Monday October 17, 2005 Homily by Fr. Robert Altier   Twenty-ninth Week in Ordinary Time

 

Reading (Romans 4:20-25)     Gospel (St. Luke 12:13-21)

 

Our Lord tells us in the Gospel reading that we have to guard against all forms of greed. Now this is an American problem. Obviously, it is a human problem, but an American one in a very specific way because there is so much materialism all around us and what we tend to do as Americans is to judge ourselves according to others by how much we have. That really is the wrong thing. It is an interesting point because it is actually one of the Planned Parenthood ways of trying to present things: If you have a number of children, you are only going to have a little bit of stuff and you are going to be poor and isn’t this going to be a rotten way to live; but if you only have one or two kids, you are going to have lots of money and you will have more material things and then life will be a whole lot easier for you. Well, it is interesting that in Scripture children are considered to be the riches and the blessing that God has given. In America, money is what seems to be the blessing. So we seem to have ourselves completely opposite of what God Himself has presented.

 

It is not that the money itself is something evil; as Saint Paul makes clear, it is love of money that is the root of all evil; it is that greed. This is something that as we get older especially we need to watch for. There is the old saying that “lust is the sin of the young and greed is the sin of the elderly.” We just simply shift our selfishness is really all that it comes down to. It is a matter of what form it is going to take, but it is all focused on the self. At the end of the Gospel reading, Jesus says, This is the way it will be for the man who stores up treasure for himself but is not rich in what matters to God. That, again, is what we have to make sure we are looking at. How much are we focused on ourselves? How much are we focused on God? The Lord makes clear to us that we have to store up treasure in heaven, not treasure on earth. It is all going to be left behind anyway, so what good is it going to do? Are we really happier because we have more things?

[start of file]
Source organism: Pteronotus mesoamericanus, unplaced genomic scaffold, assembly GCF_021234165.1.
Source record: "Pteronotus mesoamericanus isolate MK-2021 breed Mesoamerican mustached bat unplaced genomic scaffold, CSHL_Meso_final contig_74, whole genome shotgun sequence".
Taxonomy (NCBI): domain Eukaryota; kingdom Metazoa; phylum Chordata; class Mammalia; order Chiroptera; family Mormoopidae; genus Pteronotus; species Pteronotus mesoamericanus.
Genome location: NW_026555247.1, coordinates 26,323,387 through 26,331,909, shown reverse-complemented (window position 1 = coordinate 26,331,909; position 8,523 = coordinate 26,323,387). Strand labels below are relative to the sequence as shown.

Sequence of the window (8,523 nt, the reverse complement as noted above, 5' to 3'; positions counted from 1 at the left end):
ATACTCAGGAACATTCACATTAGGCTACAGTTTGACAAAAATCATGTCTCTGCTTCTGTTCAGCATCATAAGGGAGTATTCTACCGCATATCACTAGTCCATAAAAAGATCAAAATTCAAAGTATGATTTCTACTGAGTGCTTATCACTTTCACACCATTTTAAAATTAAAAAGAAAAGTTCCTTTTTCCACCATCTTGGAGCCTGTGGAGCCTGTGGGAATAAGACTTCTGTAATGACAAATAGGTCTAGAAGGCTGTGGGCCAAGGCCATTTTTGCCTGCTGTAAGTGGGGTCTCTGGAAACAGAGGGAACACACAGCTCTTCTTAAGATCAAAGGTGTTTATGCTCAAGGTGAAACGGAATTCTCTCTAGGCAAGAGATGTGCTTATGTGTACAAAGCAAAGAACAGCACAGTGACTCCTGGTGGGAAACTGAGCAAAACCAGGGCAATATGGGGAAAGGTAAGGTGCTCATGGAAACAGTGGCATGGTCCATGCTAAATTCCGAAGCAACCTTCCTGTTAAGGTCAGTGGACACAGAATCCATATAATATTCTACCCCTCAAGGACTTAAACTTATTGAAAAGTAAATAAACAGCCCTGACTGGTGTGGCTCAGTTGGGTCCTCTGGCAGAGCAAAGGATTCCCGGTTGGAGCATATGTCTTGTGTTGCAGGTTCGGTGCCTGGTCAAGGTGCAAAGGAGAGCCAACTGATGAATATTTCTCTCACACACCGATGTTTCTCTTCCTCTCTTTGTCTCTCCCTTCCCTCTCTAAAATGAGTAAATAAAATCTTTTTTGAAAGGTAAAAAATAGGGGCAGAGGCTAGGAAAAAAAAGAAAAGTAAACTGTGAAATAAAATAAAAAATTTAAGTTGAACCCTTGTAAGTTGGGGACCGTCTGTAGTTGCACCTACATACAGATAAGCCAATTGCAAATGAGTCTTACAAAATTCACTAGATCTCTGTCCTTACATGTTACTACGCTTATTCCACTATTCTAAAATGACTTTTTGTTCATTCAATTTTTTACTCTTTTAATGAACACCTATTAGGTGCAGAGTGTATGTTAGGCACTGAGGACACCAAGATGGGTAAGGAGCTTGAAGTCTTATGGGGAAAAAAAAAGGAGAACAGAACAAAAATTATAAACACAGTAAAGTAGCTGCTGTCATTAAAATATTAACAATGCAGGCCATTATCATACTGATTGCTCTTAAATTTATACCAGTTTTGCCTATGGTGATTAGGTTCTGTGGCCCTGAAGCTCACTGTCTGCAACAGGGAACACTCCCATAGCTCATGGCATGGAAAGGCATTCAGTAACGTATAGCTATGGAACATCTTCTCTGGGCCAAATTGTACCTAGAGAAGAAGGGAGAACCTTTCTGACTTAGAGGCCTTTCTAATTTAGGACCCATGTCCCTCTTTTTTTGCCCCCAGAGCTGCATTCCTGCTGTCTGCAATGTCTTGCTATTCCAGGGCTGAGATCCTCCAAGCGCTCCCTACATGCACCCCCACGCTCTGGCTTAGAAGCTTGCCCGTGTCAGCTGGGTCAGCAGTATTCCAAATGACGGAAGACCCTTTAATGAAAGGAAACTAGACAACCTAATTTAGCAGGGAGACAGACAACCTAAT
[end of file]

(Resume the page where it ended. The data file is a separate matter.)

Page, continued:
I always chuckle when I drive past these places that are springing up everywhere: storage places. You can rent a storage place and you can put all the things that you have accumulated because they do not all fit into your house, your garage, your basement, your shed, and every place else that you have to store your things. Now you can rent a garage specifically to store the overflow of all of your things. For what? You do not even look at them because they are stuffed away miles from your house. We are worse than squirrels burying things all over creation to see if they can come back and find them later. What good is it? What has it done to make anybody happy? It does not.

 

Saint Paul tells us that what was credited to Abraham as righteousness is also meant for us, and it has to do with our faith in God; not our faith in all of our materialism, not our faith in money, but our faith in God. There is no one to whom it has been credited as righteousness because they have accumulated more of the things of the world. And there is absolutely no one to whom it is credited as righteousness because they are selfish. That is exactly the opposite of charity, and we are created for the purpose of charity, for love.

 

So when we see what our society is presenting–selfishness and materialism and greed–we see that this is diametrically opposed to everything that God is about because He is about charity. He is about everything that is opposite of what is selfish. He wants us to have true freedom, and true freedom means to be free of all of the things that the world is offering. One of the things the saints tell us, in case we get worried about what we are going to do without all our junk, is that when you are detached from everything then you have everything because you have God, and absolutely everything exists within God. Nothing exists unless it exists within Him; therefore, everything is yours because you were willing to let go of everything, and God will provide it all for you.

 

As we look at that, we ask ourselves: Do we have the faith of Abraham who believed that the One Who made the promise was also able to carry it through? Do we really believe in God and in everything that He has promised? This is where it is not enough just to have that generic belief that God exists. We have to put it into practice, we have to pray for detachment, we have to work at getting rid of all of our selfishness and all of our greed, and not rent more storage space so we can store up treasure on earth, but we have to make sure that the real storehouse is the soul and that we are storing up for ourselves treasure in heaven.

e is telling us, Thisi s what I want, but I want

 

*  This text was transcribed from the audio recording of a homily by Father Robert Altier with minimal editing.